Curb Rebel Force in Afghanistan?, ARR No. 340, 07-Oct-09.) 

“Tohir Yoldash’s men have come to northern Afghanistan and have caused much of 
our recent insecurity,” General Khalilullah Aminzada, security chief of Jowzjan 
province in the northwest, told IWPR reporters in Afghanistan earlier this 

Sanobar Shermatova, a Moscow-based Central Asia analyst, has argued in an 
article entitled Should Central Asia Fear Taleban Spillover? that on the one 
hand, the Uzbek militants have moved because their stronghold in South 
Waziristan is no longer a safe haven; and on the other, that they have been 
assigned Kunduz as their area of operation since they are familiar with the 

The aim, she argues, may be to disrupt the new northern supply route now being 
used by NATO and Coalition forces in Afghanistan, after Central Asian 
governments offered routes through their territory. 

Abdughani Mamadazimov, who heads the National Association of Political 
Scientists of Tajikistan, agrees that the IMU is under increasing pressure in 
Pakistan, not only from government troops and US air strikes, and points out 
that some local Pashtun tribal leaders are hostile to what they regard as an 
alien presence on their territory. There have been reports in recent years that 
Uzbek militants have sided with their protector Baitullah Mehsud in fighting 
with rival Pashtun tribal groups.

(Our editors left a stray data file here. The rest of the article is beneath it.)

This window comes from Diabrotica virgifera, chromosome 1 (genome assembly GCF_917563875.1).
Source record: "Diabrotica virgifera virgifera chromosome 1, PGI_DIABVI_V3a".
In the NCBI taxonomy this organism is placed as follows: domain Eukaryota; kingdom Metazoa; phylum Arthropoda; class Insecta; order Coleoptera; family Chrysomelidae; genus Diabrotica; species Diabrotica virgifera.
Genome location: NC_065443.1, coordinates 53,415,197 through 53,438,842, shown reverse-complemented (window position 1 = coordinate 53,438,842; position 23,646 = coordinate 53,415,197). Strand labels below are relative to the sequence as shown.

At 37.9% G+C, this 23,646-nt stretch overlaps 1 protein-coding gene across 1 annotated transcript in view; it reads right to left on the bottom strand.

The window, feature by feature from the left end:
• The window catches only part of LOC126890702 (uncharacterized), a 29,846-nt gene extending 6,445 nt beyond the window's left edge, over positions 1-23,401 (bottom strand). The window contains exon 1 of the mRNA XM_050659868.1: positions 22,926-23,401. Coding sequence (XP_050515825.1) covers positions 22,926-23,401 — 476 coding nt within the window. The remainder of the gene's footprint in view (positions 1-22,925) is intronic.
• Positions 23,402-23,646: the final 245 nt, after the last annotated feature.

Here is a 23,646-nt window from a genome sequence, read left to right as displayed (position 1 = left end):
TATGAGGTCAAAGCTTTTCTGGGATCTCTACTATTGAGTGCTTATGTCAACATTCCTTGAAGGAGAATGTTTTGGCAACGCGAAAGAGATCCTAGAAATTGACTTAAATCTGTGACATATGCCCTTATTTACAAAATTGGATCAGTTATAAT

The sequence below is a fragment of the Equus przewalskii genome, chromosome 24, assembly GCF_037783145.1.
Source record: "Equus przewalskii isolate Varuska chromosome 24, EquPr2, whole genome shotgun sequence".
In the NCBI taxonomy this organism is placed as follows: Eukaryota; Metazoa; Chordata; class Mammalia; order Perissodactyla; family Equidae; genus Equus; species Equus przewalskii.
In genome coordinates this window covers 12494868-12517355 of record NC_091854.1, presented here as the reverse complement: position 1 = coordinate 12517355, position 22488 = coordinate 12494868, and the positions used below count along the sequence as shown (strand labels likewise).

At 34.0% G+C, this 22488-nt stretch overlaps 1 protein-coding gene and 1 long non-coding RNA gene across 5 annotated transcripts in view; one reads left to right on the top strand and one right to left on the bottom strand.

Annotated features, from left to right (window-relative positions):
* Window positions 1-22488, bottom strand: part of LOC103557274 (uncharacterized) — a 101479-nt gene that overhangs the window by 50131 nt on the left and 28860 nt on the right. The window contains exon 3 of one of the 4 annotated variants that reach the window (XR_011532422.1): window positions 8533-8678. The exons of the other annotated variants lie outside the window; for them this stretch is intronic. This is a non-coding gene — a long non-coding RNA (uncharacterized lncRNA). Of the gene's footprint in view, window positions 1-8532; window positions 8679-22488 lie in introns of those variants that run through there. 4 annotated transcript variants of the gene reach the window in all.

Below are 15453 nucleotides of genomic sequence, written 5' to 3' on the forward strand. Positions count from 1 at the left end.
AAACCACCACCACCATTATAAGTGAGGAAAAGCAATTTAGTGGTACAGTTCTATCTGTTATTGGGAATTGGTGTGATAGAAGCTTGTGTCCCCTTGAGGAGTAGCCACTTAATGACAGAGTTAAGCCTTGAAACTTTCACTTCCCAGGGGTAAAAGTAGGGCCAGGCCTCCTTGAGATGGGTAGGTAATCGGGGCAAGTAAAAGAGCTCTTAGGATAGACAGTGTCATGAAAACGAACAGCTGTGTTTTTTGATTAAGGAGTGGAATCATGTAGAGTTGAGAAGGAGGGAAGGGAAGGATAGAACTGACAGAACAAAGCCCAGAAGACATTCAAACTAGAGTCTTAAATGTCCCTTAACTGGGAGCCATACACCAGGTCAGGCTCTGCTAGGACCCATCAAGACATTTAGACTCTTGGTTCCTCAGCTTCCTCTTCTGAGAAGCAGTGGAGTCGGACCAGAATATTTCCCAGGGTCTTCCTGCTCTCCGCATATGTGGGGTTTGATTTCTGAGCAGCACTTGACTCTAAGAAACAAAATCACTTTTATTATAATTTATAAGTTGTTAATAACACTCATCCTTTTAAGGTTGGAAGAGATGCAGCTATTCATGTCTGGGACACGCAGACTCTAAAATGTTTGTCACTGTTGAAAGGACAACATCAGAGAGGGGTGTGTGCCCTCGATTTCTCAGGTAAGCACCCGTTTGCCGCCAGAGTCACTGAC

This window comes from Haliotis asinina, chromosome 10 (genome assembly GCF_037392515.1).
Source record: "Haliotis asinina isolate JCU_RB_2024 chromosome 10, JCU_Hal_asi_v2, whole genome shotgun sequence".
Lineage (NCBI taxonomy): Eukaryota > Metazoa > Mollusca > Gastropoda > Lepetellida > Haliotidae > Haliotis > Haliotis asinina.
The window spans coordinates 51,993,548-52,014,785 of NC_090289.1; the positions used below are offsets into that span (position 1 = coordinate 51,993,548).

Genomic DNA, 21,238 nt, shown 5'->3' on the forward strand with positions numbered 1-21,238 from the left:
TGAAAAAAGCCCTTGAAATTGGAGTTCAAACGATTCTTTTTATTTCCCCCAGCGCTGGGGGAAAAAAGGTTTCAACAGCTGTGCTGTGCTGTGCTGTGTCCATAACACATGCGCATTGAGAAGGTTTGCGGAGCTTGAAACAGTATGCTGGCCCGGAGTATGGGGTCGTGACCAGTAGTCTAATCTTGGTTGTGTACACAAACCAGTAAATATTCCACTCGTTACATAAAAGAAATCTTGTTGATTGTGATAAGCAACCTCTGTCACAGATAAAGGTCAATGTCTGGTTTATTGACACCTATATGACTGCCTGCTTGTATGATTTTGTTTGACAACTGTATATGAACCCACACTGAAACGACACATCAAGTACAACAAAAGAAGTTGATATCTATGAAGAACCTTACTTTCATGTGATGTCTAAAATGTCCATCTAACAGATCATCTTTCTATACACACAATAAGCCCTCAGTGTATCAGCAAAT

Mamadazimov likened the IMU to a “wounded beast” pursued by hunters and forced 
to become “agile and flexible, changing location frequently”. 


The seeds of the IMU grew in Uzbekistan’s Fergana Valley in the early Nineties, 
when Yoldash was a leading figure in an Islamic group called Adolat based in 
the city of Namangan in Fergana Valley. A crackdown ordered by President Islam 
Karimov forced members to flee the country, and many became caught up in a 
civil war in neighbouring Tajikistan, where they fought alongside Islamist 
forces against the government, with Jumaboy Khojaev, otherwise known as Juma 
Namangani, as their military commander. 

It was after the Tajik conflict ended in 1997 that the IMU emerged as a 
distinct force whose agenda was to topple secular governments in Central Asian 
states, first and foremost in its homeland Uzbekistan. To this end, IMU 
guerrillas launched a series of raids into Uzbekistan and Kyrgyzstan in 1999 
and 2000. These attacks made international headlines and alerted regional 
governments to shortcomings in their security forces, but did not pose an 
existential threat to these states. 

By this time, with bases in Afghanistan, the group had formed an alliance with 
that country’s Taleban rulers, and when the US-led Coalition arrived in late 
2001, the IMU put up resistance in Kunduz. Namangani was killed, and the 
survivors escaped to Pakistan’s lawless fringes 

Yoldash, who had played more of an ideological role while Namangani led the